Part of Grid Network »

The Grid Professionals Group covers electric current from its transmission step down to each customer's home. 


Northeastern Wind Aftermath Work

image credit: Credit to Dave Sevigny
Mojgan Masuomi's picture
Social Media Specialist, Elecnor Hawkeye

Elecnor Hawkeye is a leading turn-key service provider in the energy sector working with utilities, manufacturers, developers, and governmental agencies across the United States. Our company...

  • Member since 2021
  • 11 items added with 2,782 views
  • Nov 1, 2021

Utility crews working nighttime storm restoration in Falmouth, Massachusetts. There was significant damage from last week’s nor’easter due to hurricane-force winds impacting trees.

As we say in New England, this is a “wicked bad” combination with many outages in a relatively small region.

Restoration efforts continue into the weekend assisting utility restoration managers, utility line crews, tree crews, and line contractors from all over the Northeast.


Matt Chester's picture
Matt Chester on Nov 1, 2021

What's the preparations look like in the days ahead knowing a storm like this is coming? 

Mojgan Masuomi's picture
Mojgan Masuomi on Nov 3, 2021

Mr. Chester,

Thank you for your question.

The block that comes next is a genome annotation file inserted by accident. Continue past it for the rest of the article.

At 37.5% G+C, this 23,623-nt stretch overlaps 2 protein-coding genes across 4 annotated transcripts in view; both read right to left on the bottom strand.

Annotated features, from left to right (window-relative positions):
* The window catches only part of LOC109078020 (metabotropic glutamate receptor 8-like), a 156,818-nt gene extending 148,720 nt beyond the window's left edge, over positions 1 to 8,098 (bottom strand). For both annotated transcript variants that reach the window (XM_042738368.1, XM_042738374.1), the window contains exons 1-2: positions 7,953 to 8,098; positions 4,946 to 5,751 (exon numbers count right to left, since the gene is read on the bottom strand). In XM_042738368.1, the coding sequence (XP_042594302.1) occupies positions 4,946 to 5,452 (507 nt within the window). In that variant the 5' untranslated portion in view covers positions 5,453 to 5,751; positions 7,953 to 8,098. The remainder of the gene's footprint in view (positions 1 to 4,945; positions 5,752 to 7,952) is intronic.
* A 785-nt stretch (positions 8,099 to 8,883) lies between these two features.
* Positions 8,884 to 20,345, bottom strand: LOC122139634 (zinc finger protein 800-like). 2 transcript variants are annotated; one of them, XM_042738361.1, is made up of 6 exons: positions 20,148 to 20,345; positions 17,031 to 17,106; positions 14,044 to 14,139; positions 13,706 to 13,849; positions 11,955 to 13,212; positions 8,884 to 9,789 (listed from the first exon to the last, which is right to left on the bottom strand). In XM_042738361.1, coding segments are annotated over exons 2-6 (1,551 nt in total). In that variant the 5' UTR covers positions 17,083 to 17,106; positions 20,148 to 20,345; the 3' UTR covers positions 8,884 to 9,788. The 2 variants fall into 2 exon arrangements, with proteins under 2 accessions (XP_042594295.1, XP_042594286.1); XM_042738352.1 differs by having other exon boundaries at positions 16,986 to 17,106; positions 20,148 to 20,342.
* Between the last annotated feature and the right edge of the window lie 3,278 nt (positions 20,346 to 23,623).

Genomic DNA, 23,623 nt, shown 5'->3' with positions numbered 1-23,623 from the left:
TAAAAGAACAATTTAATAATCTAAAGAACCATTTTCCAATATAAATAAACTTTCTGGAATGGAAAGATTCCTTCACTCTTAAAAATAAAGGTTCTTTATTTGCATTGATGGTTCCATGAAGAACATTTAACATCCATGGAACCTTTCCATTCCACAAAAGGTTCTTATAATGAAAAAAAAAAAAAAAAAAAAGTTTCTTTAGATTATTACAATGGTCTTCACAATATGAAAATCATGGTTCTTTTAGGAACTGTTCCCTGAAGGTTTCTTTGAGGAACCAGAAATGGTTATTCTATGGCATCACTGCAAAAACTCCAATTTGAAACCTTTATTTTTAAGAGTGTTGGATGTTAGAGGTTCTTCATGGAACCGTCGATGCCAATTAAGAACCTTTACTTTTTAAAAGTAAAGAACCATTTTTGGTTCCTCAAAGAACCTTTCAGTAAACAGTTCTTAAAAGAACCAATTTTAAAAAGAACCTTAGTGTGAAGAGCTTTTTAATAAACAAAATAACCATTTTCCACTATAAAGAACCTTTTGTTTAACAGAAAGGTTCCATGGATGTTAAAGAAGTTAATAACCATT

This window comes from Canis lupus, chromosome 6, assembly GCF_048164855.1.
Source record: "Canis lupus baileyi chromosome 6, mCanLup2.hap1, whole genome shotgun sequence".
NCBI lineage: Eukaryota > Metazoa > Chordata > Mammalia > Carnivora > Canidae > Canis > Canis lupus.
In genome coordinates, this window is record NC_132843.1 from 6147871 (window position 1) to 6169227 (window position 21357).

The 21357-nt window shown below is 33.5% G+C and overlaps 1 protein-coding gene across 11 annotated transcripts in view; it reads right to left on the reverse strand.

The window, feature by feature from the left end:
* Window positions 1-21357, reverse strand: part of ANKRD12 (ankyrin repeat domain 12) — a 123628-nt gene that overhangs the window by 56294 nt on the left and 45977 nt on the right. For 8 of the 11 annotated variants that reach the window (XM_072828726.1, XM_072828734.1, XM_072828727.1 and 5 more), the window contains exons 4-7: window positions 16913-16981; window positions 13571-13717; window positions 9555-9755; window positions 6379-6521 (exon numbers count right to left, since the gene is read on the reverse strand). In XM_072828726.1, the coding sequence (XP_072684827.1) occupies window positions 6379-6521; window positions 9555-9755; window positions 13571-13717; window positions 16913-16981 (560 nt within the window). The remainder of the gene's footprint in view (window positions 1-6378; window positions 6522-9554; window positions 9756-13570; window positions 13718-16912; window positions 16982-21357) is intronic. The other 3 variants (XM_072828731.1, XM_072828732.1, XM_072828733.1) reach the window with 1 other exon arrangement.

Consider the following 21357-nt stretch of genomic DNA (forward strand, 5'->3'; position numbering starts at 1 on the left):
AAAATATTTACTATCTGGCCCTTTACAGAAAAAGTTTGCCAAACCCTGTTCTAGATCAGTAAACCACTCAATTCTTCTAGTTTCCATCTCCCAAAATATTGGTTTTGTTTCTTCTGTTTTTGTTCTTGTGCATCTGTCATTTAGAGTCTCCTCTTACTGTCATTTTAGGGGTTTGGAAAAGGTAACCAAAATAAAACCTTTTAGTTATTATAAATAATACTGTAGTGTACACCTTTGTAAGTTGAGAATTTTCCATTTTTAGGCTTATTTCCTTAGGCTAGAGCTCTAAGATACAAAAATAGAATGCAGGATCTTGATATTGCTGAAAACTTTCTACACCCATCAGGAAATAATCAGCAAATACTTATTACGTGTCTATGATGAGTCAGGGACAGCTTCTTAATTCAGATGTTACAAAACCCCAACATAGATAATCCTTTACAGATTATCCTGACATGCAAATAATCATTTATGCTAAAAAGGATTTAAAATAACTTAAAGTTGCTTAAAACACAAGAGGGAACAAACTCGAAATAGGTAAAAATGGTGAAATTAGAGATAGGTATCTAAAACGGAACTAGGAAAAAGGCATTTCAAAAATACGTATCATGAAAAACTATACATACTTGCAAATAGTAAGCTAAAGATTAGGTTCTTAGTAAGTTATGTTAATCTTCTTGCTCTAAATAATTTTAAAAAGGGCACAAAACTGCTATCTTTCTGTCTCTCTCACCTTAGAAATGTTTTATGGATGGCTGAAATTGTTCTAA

The storm work planning is mostly done by the utility expecting to be affected by the weather event. Even in this modern age, weather forecasting can be imperfect in both severity and location.  

In the case of this October northeaster, we had conversations with utility planners prior to the storm arrival about staging areas, available resources, and impact locations days ahead. This has been a busy year. Our response workers know that they may be out away from home for some time, so they carry clothes and supplies to cover longer durations.  

Jim Stack's picture
Jim Stack on Nov 3, 2021

Underground cables look expensive until you have a storm. With the improved horizonal drilling equipment the underground transmission line should be very cost effective.  Where is Nickola Tesla with his wireless power connections when we need them? I think there is a lot of new technology to help make the power lines more resistant to high winds. 

Mojgan Masuomi's picture
Thank Mojgan for the Post!
Energy Central contributors share their experience and insights for the benefit of other Members (like you). Please show them your appreciation by leaving a comment, 'liking' this post, or following this Member.
More posts from this member

Get Published - Build a Following

The Energy Central Power Industry Network® is based on one core idea - power industry professionals helping each other and advancing the industry by sharing and learning from each other.

If you have an experience or insight to share or have learned something from a conference or seminar, your peers and colleagues on Energy Central want to hear about it. It's also easy to share a link to an article you've liked or an industry resource that you think would be helpful.

                 Learn more about posting on Energy Central »